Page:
Refinancing Your Mortgage Without Tears

Every refi comes with a little fear: You’ve heard it’s expensive and requires reams of paperwork. But there are a few ways to streamline the process.

Have you seen today’s interest rates? If not, let me be the bearer of good news: 30-year fixed rate mortgages are averaging 3.66% right now. 15-year fixed are averaging 3.15%. These may be (depending on the source) historic lows. But even if they’re not, they’re really good. And they may have you wondering if now is the time to refinance.

To answer that question, you have to answer a few others.

  • Do you have a mortgage with an interest rate at least a half point higher?
  • Do you have equity of at least 10% to 20% in your home?
  • Do you have a credit score of 720 and above – or a score that has improved substantially since you took out your mortgage?
  • Do you have an adjustable rate loan?
  • If you answered any of those questions with a yes, it’s time to at least look at a refi. The ultimate barometer of whether a deal will make sense for you will be, after you shop for a rate, whether you expect to stay in the home long enough to recoup the cost of the refinance. I’ll let a quick example do the talking: If you took out a $200,000, 30-year fixed mortgage in 2018 at an 4.5% interest rate, your monthly payment would be $1013 (without taxes and insurance). Refinance now at a rate of 3.66% and your new monthly payment could be $916 — a savings of $97 a month. If the refi cost 2% of the home price or $4,000, which is typical, you’d have to be in the home 41 months to break even. If you’re not planning on staying that long the deal isn’t worth doing. If you’re planning on staying longer, go ahead.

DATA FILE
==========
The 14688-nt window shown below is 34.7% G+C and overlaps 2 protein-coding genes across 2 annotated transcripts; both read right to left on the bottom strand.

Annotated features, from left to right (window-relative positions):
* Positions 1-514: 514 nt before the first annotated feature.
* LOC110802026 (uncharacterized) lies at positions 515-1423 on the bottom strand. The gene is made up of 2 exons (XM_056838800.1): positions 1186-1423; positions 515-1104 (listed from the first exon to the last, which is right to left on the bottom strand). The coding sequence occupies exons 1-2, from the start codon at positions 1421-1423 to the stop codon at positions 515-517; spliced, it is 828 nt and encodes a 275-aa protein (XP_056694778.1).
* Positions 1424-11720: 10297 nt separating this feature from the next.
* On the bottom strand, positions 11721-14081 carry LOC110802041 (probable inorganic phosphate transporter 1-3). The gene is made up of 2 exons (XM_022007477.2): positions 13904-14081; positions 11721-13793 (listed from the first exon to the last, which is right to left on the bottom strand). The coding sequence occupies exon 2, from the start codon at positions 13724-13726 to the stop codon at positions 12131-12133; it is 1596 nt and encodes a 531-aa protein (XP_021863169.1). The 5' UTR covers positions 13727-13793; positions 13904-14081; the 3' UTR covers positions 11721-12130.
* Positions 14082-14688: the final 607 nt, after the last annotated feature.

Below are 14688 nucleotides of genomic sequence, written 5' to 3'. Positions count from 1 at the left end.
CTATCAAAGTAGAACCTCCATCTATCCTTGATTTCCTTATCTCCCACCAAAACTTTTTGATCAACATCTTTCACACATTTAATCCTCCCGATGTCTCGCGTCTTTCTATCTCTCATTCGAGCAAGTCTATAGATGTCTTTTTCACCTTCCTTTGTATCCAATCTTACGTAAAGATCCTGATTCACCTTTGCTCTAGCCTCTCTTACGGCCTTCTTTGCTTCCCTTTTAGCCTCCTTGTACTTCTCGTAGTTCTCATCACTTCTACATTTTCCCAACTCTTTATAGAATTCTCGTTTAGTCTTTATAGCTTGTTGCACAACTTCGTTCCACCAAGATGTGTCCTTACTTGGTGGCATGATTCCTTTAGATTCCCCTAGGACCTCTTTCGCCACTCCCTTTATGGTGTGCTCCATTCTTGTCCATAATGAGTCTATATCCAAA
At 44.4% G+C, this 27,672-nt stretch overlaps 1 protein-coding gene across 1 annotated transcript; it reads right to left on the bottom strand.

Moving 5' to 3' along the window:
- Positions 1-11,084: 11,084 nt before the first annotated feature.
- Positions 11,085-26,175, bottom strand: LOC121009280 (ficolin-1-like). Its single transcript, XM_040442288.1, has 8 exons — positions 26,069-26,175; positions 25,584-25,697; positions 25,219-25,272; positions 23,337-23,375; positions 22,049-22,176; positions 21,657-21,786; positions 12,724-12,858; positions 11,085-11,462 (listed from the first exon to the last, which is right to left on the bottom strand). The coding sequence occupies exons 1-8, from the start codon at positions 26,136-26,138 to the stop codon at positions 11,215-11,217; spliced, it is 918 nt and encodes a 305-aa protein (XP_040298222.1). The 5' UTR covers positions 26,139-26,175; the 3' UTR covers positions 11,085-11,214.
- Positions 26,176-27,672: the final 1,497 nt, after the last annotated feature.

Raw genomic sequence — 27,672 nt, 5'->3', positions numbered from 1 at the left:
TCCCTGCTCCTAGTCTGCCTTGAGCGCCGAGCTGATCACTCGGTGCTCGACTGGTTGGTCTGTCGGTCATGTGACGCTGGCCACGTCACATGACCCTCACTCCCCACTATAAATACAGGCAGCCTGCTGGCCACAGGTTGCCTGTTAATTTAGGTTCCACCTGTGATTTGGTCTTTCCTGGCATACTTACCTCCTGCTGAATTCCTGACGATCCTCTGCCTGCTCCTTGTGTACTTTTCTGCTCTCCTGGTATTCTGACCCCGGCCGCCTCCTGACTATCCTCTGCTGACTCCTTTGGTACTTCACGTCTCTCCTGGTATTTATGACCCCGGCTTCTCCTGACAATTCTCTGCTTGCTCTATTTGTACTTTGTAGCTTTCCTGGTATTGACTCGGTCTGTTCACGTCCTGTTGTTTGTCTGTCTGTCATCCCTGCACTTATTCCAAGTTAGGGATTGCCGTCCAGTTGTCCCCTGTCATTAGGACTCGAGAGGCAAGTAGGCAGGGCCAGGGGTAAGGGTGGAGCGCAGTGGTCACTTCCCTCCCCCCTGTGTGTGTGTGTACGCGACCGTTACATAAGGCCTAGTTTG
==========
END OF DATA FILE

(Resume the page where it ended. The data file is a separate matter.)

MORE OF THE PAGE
Convinced? Here are some tips to make your refi as painless as possible:

  • Do your research. Shopping around for the best rate almost always pays. But don’t write off your current lender. Sometimes mortgage lenders offer a discount to current customers who refinance with them, so find out if yours does, and then compare their terms with the terms at other lenders. By sticking with your existing lender, you may also be able to get away with a “streamlined refi” which is more of a loan modification than a complete refinance. That can save you a significant amount in closing costs.
  • Look at overall costs. If you’ve been paying your mortgage for a long time – generally 15 years or more – it may not make sense to refinance over the long term. Your monthly payment will go down substantially, but at this point in your current mortgage, most of your payment is being applied to principal (for the first 15 years or so, the opposite is true – the bulk of your payment goes to interest). Refinancing, unless you do so into a shorter-term term loan, may mean building less equity.
  • Watch your credit score. Inquiries, like those that occur when you apply for a mortgage or car loan, can ding your credit score. But there’s a loophole in the formula that helps: If you confine mortgage loan shopping to a 30-day period, FICO will recognize that you’re shopping around for a loan and treat all the inquiries as one.
  • Be prepared to wait. There’s been a bit of a rush on refis because of the low interest rates, and banks are struggling to keep up. Refinancing applications have risen 183% since this time last year and hit the highest level of demand since June 2013 just this month. So understand that you may need to wait in line, so to speak. And if you face hurdles – your credit score isn’t high enough, or you don’t have enough equity – know that you still have time to work on those problems and refinance down the line. Interest rates are expected to for the next year.
  • With Rebecca Cohen

    Jean Chatzky

    Jean Chatzky